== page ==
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Student startups vie for slice of $50,000 prize pool in 6th annual Brown Venture Prize

Competition awarded three prizes, top prize totaled $25,000

<p>Since the competition’s inception five years ago, the top three winners of each event have collectively raised over $60 million for their respective organizations, according to Jonas Clark, associate director of the Nelson Center for Entrepreneurship.</p><p>Photo courtesy of Owen Dahlkamp </p>

Since the competition’s inception five years ago, the top three winners of each event have collectively raised over $60 million for their respective organizations, according to Jonas Clark, associate director of the Nelson Center for Entrepreneurship.

Photo courtesy of Owen Dahlkamp 

Three University student startups — Elythea, Notable Narratives and Marian — were collectively awarded $50,000 in seed money at the Nelson Center for Entrepreneurship’s sixth annual Brown Venture Prize pitch competition Thursday.

A panel of seven judges — ranging from CEOs to investors — selected the three winners following a four-minute pitch and four-minute question-and-answer session for each organization. The judges also reviewed the startups’ initial applications prior to the event, according to Jonas Clark, associate director of the Nelson Center for Entrepreneurship.

Elythea, a “platform that obstetricians use in any setting to predict risk for complications of pregnancy,” according to co-founder Reetam Ganguli ’23, took home first place and a $25,000 check, the largest prize offered. Ganguli co-founded Elythea with Rishik Lad, a student at Dartmouth College and Assistant Professor of Obstetrics and Gynecology and Clinician Educator Stephen Wagner.

With maternal mortality on the rise in the United States — especially among people of color — the founders of Elythea hope that their platform will use “point-of-care variables” to improve maternal outcomes both inside and outside of the U.S., Ganguli said. In their preliminary testing, the startup has a 90% predictive accuracy rate in comparison to the 40% accuracy of their competitors, Ganguli added.

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Notable Narratives took home the second-place prize of $15,000. The non-profit organization “connects first-generation low-income high schoolers to FGLI college students” for college application counseling, said co-founder Cecile Schreidah ’24 in her group’s pitch.

Brandon Avendano ’23, Notable Narratives’s other co-founder, said that a shared FGLI identity between applicants and advisors creates “values of trust.” With 1,565 FGLI applicants advised thus far, Notable Narratives hopes to use the additional funds to compensate advisors who currently provide mentorship for free, target “outreach to under-represented states” and create “a more streamlined and advanced website,” according to Avendano.

Marian, the winner of the $10,000 third-place prize, is a platform that allows users to manage their investment portfolios online using “models that know what to buy and when to sell,” said co-founder Aaron Wang ’23 during the team’s pitch. Luke Primis ’24 and Eshaan Mangat ’24 are the company’s other co-founders. 

Wang referenced one specific application of their product — an interface to make a customizable algorithm that buys bitcoin when Elon Musk tweets about the cryptocurrency.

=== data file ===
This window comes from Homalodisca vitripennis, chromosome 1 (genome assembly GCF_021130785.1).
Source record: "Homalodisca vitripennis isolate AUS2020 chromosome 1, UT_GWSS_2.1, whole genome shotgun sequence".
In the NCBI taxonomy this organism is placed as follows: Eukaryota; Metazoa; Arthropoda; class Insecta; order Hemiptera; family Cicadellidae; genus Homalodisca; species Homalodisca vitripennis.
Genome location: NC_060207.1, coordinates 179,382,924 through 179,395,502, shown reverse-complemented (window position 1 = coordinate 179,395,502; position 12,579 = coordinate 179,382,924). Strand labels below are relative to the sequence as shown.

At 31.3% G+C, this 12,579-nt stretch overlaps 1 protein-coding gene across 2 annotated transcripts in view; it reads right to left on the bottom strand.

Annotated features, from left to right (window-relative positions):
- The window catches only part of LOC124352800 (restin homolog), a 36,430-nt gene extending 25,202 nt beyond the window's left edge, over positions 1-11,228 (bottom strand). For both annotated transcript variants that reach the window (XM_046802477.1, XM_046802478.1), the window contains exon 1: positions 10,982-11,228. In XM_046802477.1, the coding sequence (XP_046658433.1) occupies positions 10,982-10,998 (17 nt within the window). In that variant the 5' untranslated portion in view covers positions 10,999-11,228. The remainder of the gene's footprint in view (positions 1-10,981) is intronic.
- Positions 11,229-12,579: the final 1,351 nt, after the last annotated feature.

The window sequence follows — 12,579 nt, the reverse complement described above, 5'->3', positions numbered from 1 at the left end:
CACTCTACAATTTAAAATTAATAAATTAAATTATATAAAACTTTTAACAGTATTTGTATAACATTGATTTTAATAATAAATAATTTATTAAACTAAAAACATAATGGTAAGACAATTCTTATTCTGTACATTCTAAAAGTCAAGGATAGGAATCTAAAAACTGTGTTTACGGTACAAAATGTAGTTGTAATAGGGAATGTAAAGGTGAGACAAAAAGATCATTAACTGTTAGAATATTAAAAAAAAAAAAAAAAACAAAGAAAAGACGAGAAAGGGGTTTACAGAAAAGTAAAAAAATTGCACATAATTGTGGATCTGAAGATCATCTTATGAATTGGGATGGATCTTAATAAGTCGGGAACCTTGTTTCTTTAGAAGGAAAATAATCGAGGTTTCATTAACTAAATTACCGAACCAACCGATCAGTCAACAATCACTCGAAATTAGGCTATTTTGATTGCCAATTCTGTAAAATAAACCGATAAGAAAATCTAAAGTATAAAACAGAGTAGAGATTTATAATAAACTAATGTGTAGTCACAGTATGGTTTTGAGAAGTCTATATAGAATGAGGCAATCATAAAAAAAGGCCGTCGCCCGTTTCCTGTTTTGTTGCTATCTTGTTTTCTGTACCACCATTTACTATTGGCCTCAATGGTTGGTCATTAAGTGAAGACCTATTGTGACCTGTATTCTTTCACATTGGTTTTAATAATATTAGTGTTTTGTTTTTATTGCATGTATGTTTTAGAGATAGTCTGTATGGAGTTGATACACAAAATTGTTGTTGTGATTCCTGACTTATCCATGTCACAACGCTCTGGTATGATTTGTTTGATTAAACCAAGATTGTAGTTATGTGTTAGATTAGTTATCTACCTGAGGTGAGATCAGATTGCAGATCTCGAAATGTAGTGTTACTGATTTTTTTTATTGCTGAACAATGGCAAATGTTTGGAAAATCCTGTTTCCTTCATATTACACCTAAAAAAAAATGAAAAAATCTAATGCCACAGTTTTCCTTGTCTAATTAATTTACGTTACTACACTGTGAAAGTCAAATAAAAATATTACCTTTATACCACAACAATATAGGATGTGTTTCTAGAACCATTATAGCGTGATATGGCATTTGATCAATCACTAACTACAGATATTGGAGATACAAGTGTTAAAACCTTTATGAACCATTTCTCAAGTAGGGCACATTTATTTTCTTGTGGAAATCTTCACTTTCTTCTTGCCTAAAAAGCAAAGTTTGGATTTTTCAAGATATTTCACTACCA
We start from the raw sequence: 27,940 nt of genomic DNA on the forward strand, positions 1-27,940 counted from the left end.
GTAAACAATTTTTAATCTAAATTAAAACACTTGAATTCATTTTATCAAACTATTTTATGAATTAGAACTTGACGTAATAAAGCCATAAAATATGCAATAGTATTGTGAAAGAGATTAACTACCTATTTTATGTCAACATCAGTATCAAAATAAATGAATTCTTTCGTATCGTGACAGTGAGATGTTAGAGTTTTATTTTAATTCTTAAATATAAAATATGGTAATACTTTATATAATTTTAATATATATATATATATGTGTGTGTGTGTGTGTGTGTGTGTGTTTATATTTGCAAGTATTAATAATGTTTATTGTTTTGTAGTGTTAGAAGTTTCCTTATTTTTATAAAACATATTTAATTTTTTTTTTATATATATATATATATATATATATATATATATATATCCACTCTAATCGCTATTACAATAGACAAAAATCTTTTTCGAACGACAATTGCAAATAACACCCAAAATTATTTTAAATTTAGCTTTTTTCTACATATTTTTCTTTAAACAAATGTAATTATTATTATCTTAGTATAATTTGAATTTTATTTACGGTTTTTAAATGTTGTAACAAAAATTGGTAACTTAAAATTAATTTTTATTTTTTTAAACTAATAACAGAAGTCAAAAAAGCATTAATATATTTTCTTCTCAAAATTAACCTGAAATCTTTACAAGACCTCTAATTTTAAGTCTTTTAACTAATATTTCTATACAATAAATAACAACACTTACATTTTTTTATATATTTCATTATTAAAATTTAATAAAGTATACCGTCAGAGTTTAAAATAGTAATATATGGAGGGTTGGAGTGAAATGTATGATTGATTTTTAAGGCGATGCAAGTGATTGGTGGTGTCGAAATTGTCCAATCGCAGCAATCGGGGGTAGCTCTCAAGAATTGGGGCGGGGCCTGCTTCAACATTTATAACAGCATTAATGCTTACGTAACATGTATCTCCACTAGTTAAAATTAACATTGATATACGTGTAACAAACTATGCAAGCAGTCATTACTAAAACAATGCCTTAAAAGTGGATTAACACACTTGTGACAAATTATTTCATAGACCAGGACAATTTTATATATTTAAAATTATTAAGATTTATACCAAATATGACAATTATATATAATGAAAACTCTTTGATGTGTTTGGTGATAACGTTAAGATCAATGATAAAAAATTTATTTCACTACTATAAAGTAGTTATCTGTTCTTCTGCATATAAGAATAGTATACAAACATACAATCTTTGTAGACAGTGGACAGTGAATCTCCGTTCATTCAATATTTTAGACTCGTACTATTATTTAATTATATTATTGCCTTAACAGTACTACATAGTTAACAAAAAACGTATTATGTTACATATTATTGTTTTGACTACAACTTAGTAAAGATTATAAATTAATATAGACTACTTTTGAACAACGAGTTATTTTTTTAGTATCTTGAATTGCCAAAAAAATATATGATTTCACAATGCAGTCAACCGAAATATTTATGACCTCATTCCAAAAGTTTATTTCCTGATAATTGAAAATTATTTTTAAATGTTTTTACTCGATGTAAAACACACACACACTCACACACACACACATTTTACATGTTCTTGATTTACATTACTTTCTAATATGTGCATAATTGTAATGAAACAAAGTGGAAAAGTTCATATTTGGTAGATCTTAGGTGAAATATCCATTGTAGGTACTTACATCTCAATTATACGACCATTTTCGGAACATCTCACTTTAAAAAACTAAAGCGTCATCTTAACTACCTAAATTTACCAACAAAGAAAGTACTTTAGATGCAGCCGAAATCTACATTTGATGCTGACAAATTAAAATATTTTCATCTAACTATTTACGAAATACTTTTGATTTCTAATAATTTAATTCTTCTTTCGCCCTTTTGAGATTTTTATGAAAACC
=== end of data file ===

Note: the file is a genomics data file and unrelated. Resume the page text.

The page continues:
Wang said after the event that he has “no idea” what his team will do with its $10,000 prize but is “really excited and looking to democratize the active investing space.”

Other competing teams included Codex, Codified Health, EcoForm, Sessio and Uconomy. These groups promoted products ranging from sustainable material alternatives for cars to artificial intelligence applications for software developers.

The funds for the prizes were donated by Jane Katzman ’81 P’14 and Richard Katzman ’78 P’14, according to Clark. In February, “a group of esteemed judges” selected eight finalists from a pool of over 30 startups, he wrote in an email to The Herald.

Following their selection, finalists met with representatives from the Nelson Center to “practice their pitches” and “receive feedback,” Clark added. Through this process, both the groups’ pitches and how they “think about their actual ventures” improved, he wrote.

Brown Venture Prize is “different from many other competitions,” Clark wrote. “It is agnostic with respect to what sectors or industries ventures are working in.”

The prize hopes to provide students with “the potential to create impact at scale,” Clark wrote.

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“It’s not every day you have the opportunity to have a group of really experienced entrepreneurs collectively dig into your venture and provide feedback,” Clark added.

According to Clark, the top three winners of the five past competitions have collectively raised over $60 million for their respective organizations. He hopes that the participants this year will use this opportunity as a “springboard to future success.”

Additional reporting by Sofia Barnett.

Correction: A previous version of this story misstated how many FGLI applicants had been advised by Notable Narratives. The Herald regrets the error.

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Owen Dahlkamp

Owen Dahlkamp is a Section Editor overseeing coverage for University News and Science & Research. Hailing from San Diego, CA, he is concentrating in political science and cognitive neuroscience with an interest in data analytics. In his free time, you can find him making spreadsheets at Dave’s Coffee.



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